The five members of Sun June spent their early years spread out across the United States, from the boonies of the Hudson Valley to the sprawling outskirts of LA. Having spent their college years within the gloomy, cold winters of the North East, Laura Colwell and Stephen Salisbury found themselves in the vibrant melting-pot of inspiration that is Austin, Texas. Meeting each other while working on Terrence Malick’s ‘Song to Song’, the pair were immediately taken by the city’s bustling small clubs and honky-tonk scene, and the fact that there was always an instrument within reach, always someone to play alongside.
Sun June returns with ‘Somewhere’, a brand new album, out February 2021. It’s a record that feels distinctly more present than its predecessor. In the time since, Colwell and Salisbury have become a couple, and it’s had a profound effect on their work; if Years was about how loss evolves, Somewhere is about how love evolves. “We explore a lot of the same themes across it,” Colwell says, “but I think there’s a lot more love here.”
Somewhere showcases a gentle but eminently pronounced maturation of Sun June’s sound, a second record full of quiet revelation, eleven songs that bristle with love and longing. It finds a band at the height of their collective potency, a marked stride forward from the band that created that debut record, but also one that once again is able to transport the listener into a fascinating new landscape, one that lies somewhere between the town and the city, between the head and the heart; neither here nor there, but certainly somewhere.
The fourth full-length from Wild Pink, ILYSM unfolds with all the fractured beauty of a dreamscape. Over the course of 12 chameleonic tracks, the New York-bred rock band build another world inhabited by ghosts and angels and aliens, inciting a strange and lovely daze as the backdrop shifts from the mundane (subdivisions, highways, hotel parking lots) to the extraordinary (deserts, battlefields, the moon). But within its vast imagination lies a potent truth-telling on the part of singer/guitarist John Ross, whose lyrics closely examine his recent struggle with cancer. The follow-up to 2021’s A Billion Little Lights—a critically acclaimed effort praised by the likes of Pitchfork, NPR, Vulture, and Stereogum, who named it “one of the prettiest rock records of the past decade”—ILYSM emerges as a truly revelatory body of work, transforming the most painful reflection into moments of transcendence.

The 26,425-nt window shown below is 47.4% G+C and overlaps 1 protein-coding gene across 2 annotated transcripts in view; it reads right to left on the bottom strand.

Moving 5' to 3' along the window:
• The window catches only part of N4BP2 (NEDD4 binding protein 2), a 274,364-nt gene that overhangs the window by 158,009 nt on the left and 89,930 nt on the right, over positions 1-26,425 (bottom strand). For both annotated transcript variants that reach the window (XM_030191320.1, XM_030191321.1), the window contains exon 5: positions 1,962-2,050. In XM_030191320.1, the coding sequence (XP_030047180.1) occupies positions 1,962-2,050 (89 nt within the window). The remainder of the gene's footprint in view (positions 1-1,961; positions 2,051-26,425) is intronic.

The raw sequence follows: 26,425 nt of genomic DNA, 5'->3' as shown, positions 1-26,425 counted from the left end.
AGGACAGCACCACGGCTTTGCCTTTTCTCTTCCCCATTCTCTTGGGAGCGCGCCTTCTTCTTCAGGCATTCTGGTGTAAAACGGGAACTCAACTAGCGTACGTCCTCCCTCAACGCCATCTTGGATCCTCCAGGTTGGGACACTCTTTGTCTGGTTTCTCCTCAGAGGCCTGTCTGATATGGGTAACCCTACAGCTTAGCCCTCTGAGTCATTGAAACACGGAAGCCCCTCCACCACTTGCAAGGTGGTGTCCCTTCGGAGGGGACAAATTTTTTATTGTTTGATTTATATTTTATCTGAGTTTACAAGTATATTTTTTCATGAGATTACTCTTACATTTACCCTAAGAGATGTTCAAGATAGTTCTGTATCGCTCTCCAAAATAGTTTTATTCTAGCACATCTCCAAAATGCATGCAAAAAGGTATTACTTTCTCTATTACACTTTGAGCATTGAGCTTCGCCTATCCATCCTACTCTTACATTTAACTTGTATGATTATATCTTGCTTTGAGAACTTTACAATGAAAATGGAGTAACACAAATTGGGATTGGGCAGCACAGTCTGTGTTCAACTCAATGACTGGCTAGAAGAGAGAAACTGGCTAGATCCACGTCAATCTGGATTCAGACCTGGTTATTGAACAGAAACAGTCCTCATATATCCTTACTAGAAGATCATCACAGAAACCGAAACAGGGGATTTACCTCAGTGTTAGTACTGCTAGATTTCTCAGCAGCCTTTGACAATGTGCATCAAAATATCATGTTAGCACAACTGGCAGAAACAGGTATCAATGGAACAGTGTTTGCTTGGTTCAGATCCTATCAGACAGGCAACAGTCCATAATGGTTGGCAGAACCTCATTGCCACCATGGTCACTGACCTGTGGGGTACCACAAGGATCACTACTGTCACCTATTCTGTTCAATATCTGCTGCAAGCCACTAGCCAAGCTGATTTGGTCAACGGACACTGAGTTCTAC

For Ross, the process of bringing ILYSM to life provided a certain sense of escape, even at its most daunting moments. (“I was actually back in another cancer surgery within a week of wrapping up the recording,” he recalls. “It was pretty surreal to record this album knowing I had cancer in my lymph nodes—but since I couldn’t have the surgery any sooner, I just stuck with my studio time.”) And with the release of ILYSM, Wild Pink hope the album might supply others with their own outlet for solace and
catharsis. “Writing about all this has helped me process my experience, or even just acknowledge that I still don’t completely understand how I feel about it,” says Ross. “It’s been a very confusing, overwhelming time, and hopefully it’ll offer some kind of comfort to anyone else who’s feeling overwhelmed or confused too.”